Thank you Boxes&Lines - that gives me something to think about.

Do you have any experience of producing an invoice model for different invoice types? Each 'product' really has extra dimensions (e.g for service invoices you argue that you could include the technician who did the service, or you could include the service number (DD)). Do you think you should have a fact table per invoice type or would it be better to have them all in one fact? I'm curious what's normal here as it must be quite a common problem

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Re: Invoice fact

Post  ngalemmo on Mon Dec 01, 2014 4:24 pm

In general, you divide things up between stuff that happens (sales orders, service orders, etc…) and invoicing. Invoicing is more centered around revenue and accounts and less on what took place operationally. In a mixed business environment, you would normally have operational oriented facts centered around the operation as there are often significantly different contexts (dimensions) for the action. These would be used for specific analysis of those operations.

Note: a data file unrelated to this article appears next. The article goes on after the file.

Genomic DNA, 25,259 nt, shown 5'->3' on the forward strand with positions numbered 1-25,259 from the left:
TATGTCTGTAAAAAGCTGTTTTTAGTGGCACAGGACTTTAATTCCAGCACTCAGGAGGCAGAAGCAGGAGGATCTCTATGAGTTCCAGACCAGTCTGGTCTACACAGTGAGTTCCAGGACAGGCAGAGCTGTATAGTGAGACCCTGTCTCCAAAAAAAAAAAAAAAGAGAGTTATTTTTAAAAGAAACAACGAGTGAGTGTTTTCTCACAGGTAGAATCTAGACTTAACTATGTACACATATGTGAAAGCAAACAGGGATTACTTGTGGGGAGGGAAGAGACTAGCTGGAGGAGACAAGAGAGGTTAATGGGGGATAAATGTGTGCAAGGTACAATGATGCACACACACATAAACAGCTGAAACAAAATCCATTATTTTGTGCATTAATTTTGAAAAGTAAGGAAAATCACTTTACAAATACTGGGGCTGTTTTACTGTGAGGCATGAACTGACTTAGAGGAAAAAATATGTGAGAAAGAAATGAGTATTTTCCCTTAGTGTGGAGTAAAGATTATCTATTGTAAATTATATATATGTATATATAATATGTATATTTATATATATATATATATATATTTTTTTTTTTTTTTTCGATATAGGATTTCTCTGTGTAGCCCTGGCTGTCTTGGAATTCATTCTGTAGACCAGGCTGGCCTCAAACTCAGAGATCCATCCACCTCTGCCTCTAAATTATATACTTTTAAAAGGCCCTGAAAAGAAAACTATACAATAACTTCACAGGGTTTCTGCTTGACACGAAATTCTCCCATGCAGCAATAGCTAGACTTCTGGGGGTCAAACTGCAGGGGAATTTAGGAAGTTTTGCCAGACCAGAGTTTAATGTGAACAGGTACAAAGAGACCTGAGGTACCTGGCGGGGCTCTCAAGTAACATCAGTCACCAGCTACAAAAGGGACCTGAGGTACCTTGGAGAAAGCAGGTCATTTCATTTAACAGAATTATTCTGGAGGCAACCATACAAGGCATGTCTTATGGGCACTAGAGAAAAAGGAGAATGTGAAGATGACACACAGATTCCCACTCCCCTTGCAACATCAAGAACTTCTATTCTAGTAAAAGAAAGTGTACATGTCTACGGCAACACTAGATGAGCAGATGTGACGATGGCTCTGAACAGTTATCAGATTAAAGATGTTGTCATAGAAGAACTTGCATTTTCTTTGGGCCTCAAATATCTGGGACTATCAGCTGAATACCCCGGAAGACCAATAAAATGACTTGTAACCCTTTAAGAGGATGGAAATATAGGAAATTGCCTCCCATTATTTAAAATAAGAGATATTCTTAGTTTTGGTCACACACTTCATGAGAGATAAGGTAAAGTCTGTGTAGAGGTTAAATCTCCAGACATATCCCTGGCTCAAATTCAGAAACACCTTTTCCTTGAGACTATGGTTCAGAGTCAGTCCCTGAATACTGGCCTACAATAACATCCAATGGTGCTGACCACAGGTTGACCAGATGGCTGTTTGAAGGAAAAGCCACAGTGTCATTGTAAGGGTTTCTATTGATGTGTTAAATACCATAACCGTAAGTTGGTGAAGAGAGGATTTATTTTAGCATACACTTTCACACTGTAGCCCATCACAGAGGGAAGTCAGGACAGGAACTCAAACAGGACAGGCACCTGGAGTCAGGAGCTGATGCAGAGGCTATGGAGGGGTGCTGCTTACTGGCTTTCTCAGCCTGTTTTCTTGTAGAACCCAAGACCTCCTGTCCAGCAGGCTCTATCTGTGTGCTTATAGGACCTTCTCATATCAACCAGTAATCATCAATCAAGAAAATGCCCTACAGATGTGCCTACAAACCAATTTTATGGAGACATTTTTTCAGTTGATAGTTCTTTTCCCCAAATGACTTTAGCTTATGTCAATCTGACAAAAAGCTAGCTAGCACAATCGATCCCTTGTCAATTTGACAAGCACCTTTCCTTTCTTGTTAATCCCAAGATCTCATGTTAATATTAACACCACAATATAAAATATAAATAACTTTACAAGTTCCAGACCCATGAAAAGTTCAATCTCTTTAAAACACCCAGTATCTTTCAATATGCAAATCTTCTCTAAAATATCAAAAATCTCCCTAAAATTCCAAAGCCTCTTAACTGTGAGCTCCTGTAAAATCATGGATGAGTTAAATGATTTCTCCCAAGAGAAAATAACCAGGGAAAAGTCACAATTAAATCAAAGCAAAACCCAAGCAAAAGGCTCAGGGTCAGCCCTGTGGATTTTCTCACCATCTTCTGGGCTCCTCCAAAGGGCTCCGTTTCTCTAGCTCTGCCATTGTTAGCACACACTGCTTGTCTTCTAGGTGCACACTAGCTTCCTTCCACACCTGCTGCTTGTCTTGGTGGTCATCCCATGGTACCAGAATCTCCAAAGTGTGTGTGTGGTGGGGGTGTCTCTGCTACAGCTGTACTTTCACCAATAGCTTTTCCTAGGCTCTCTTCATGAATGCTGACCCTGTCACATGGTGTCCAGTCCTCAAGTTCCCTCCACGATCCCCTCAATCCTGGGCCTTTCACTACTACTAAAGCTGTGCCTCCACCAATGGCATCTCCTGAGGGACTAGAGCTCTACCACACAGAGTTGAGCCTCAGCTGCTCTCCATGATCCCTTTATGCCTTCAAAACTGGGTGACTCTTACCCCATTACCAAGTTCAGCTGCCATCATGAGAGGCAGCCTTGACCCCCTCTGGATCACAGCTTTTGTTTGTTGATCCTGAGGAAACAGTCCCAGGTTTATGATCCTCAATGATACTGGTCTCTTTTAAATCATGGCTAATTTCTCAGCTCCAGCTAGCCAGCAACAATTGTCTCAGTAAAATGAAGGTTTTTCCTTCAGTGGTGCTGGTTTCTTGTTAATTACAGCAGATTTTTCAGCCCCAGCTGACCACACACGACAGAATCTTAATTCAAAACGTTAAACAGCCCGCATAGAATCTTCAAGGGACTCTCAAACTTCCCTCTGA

Invoicing on the other hand would be less oriented towards those differences, but rather categorizing those actions into a common fact. You would have a reference back to the original action (in the operational facts) but this could be a single pair of columns (document ID and line #). An sales type dimension would categorize the particular row to identify where it came from.

Between the two sets of facts, you want to maintain a single conforming product dimension to include all goods and services. You may create sub-types as B&L suggested to cover the disparate attributes.
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Re: Invoice fact

Post  BoxesAndLines on Tue Dec 02, 2014 11:09 am

What Nick said. Keep invoice metrics in the same fact.
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Re: Invoice fact

Post  jryan on Tue Dec 02, 2014 12:15 pm

Thanks everyone, that helps.

I can see that working to have a single invoice fact, as this would be for finance people and that's all about the invoicing view of the world.

Then as you say ngalemmo there's nothing stopping you having seperate operational facts also.